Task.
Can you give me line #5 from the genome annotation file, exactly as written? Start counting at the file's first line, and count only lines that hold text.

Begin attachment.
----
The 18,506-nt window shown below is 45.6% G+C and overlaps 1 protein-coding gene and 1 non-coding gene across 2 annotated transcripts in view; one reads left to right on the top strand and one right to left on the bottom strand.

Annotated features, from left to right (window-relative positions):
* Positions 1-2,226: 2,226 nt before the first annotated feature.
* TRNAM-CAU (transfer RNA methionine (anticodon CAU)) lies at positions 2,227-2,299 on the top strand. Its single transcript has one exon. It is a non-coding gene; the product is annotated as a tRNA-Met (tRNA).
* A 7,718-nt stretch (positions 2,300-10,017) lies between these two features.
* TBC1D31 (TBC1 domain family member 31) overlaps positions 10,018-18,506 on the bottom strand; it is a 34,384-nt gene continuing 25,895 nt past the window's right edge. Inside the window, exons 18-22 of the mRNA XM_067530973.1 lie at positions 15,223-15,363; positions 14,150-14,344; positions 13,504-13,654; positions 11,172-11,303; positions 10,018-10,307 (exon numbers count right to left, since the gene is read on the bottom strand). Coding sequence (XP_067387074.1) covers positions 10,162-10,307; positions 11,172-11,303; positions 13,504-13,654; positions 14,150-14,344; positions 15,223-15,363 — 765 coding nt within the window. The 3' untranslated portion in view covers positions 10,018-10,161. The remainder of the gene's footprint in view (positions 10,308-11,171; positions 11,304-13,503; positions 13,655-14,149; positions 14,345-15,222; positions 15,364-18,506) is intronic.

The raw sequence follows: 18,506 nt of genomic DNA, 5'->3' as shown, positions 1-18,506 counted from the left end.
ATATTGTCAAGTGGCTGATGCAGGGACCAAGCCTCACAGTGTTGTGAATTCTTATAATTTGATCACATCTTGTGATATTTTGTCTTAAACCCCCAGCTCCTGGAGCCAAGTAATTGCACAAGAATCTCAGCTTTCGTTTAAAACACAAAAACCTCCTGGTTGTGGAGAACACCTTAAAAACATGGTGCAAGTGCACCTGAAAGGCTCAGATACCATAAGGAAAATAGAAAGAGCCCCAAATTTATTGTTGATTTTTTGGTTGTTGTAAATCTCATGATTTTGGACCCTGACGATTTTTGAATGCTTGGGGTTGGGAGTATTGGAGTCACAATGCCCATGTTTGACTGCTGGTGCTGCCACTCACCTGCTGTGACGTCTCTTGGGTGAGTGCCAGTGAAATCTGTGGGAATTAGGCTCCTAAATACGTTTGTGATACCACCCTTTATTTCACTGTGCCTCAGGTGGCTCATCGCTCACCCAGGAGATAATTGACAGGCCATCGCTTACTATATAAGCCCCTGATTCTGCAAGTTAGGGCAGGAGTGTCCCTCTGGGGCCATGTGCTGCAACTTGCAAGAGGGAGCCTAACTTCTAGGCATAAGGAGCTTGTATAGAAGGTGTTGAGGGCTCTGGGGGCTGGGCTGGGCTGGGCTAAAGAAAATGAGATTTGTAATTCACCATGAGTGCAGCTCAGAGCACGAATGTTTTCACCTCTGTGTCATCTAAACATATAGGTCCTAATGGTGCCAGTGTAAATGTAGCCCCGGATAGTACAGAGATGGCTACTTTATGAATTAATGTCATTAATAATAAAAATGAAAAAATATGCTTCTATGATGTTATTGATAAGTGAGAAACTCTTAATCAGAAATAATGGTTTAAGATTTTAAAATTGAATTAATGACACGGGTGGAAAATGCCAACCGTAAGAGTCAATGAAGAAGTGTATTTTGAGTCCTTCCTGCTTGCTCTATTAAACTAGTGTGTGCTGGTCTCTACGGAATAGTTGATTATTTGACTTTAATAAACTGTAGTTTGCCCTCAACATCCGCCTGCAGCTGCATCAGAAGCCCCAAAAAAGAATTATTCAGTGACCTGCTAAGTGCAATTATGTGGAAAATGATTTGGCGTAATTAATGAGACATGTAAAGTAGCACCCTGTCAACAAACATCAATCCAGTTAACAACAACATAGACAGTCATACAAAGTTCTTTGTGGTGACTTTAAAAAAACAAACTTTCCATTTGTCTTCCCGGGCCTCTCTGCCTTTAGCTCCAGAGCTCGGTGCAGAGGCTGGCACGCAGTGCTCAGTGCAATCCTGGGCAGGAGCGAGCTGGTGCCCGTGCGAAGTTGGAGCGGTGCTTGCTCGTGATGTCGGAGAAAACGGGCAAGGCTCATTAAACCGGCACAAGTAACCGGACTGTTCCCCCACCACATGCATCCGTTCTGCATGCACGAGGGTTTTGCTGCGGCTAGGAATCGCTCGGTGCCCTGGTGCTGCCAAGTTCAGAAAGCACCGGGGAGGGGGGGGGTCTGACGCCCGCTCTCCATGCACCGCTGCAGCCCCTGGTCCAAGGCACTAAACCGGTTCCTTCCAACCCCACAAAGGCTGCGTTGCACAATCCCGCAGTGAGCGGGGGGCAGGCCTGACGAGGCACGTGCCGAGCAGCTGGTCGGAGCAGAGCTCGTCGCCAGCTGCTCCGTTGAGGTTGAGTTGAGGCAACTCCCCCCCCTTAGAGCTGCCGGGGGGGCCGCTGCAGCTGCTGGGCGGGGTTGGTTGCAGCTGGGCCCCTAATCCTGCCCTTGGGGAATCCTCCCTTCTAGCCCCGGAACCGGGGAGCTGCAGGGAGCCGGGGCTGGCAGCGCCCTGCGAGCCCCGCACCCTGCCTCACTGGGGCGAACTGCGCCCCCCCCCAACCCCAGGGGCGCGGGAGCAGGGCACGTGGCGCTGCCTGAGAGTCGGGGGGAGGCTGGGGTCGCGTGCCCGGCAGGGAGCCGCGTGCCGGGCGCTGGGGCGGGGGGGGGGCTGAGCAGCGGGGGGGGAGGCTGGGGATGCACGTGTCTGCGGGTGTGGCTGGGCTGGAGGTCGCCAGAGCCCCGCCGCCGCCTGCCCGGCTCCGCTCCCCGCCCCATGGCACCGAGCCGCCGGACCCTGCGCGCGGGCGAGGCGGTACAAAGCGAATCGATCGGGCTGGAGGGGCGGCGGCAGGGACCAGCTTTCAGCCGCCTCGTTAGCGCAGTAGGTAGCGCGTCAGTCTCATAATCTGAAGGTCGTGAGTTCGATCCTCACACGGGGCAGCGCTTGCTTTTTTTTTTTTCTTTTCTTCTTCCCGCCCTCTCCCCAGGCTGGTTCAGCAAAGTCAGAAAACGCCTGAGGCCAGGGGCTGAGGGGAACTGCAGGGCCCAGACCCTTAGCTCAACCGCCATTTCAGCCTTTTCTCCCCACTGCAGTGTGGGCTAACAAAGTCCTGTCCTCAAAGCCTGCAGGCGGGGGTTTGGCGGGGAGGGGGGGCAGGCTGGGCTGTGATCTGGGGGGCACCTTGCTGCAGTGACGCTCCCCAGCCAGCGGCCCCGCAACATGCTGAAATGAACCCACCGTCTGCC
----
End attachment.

* A 7,718-nt stretch (positions 2,300-10,017) lies between these two features.